A home for Habitat: ECHH breaks ground on new facility

Jay Hinton
Stephenville Empire-Tribune

STEPHENVILLE — After 25 years, the Erath County Habitat for Humanity finally has a home to call its own.

On Monday, ECHH broke ground on a new 50-foot by 60-foot building with an interior office space of 864 square feet — a major upgrade over what it has used in the previous quarter century that consisted of utility trailers and other donated space from community and organization board members to use for meetings and limited storage.

Members of the Erath County Habitat for Humanity and friends celebrate the groundbreaking of the ECHH’s new facility Monday afternoon.

“Having our own office space is essential to our mission,” Stacy Morrison, president of the ECHH board of directors and building committee chair said. “We need office space to meet the needs of working with our families before, during and after we build their homes.”

Discussions concerning the new space has been ongoing for years, Morrison said, and it finally came to fruition.

“In some ways, COVID pushed it over the top,” Morrison said. “When businesses could no longer host us to meet with our families or for our board meetings and trainings, we knew we had to have a place of our own. In addition, we were presented an opportunity for a huge donation of materials. We had no place to store that donation, so we did not acquire that material.”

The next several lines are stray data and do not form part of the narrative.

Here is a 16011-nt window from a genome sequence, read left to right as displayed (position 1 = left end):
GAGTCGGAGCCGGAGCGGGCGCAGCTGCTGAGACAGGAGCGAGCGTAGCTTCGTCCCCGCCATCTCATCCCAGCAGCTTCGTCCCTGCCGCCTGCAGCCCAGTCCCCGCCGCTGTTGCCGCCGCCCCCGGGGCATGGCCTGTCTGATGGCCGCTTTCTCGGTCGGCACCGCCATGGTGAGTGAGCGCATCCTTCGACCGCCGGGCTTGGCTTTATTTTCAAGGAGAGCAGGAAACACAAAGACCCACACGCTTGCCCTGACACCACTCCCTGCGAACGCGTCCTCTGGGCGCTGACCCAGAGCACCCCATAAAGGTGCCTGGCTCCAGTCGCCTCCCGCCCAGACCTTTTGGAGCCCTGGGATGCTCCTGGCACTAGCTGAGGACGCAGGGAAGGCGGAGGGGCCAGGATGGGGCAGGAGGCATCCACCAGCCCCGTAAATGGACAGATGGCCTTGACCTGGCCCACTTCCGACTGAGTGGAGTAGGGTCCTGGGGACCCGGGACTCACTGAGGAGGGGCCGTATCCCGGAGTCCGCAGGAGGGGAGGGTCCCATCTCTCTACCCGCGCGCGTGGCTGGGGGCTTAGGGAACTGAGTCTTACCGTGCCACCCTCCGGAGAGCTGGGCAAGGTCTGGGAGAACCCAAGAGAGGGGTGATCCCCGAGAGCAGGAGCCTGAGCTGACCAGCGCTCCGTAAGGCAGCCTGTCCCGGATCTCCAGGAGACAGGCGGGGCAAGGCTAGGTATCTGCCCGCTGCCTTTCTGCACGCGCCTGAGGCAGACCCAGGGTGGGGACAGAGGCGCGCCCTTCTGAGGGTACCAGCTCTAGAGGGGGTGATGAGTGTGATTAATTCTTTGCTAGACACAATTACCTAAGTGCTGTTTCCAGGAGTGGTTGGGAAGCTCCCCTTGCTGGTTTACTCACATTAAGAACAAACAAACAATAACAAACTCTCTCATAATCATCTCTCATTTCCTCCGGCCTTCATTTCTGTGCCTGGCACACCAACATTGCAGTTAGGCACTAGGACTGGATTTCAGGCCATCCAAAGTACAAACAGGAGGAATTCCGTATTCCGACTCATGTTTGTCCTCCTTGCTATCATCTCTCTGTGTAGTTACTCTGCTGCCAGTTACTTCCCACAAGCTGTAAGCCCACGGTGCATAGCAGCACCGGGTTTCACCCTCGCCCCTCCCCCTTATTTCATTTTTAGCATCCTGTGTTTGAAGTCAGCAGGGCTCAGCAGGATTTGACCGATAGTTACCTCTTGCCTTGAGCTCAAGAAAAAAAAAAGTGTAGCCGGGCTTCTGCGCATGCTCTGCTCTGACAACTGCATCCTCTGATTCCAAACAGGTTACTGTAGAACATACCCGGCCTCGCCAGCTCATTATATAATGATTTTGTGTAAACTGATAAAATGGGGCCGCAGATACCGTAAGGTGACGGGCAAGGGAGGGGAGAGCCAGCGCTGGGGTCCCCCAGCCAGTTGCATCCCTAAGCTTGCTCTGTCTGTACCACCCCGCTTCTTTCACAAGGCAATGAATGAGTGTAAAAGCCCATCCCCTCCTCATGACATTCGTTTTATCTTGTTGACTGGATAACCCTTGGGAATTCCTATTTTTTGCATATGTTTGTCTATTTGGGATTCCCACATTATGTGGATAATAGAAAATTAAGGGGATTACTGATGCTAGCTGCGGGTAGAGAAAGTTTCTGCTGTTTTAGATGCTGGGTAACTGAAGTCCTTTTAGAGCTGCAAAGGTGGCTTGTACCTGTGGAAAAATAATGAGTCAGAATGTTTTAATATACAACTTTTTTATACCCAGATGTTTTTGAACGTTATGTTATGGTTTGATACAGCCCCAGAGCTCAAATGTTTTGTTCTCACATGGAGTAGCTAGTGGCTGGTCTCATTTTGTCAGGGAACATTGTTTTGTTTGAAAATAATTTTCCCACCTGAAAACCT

Stacy Morrison, president of the ECHH board of directors and building committee chair, addresses the crowd gathered for Monday's groundbreaking ceremony.

ECHH is also an affiliate of Habitat for Humanity International, and HFHI requested ECHH comply with obtaining its own space to “most effectively comply with governance regulations and policies and best business practices,” Morrison said. 

Throughout the years, ECHH has worked with more than 20 Erath County families and have given them the chance at homeownership with affordable house while ECHH holds their 0% interest mortgages. In addition to a $1,000 down payment and monthly mortgage payments, each homeowner family must invest 300 hours of sweat equity in building not only their house, but houses for others. 

“Erath County Habitat for Humanity exists because decades of dedicated, motivated people believe in the life-changing power of housing stability,” Morrison said. 

In addition to affordable, stable housing, the ECHH offers classes in financial literacy, and now the organization can hold those classes in its building rather than finding other locations. 

KJ Kim, current pastor of First Christian Church of Stephenville, offers a blessing during Monday's ceremony. Paul Ganther, previous pastor of the church, was instrumental in establishing a chapter of Habitat for Humanity in Erath County 25 years ago.

The new facility, which is located at 754 W. Sloan St., is being funded through monetary donations, fundraising and generous donors who offered supplies and services at steep discounts or free of change.

“It is gratifying and humbling to know this organization has worked with over 20 Erath County families throughout the years and has given families who might not have ever had the chance at homeownership a hand up with decent affordable housing,” Morrison said.

ECHH is all volunteer-led organization whose board members, committee members and volunteers put in hours of unpaid labor to run the organization and continue building a better community.

For more on Erath County Habitat for Humanity, find them on Facebook at www.facebook.com/ErathCountyHabitatForHumanity or online at www.erathcountyhabitatforhumanity.org/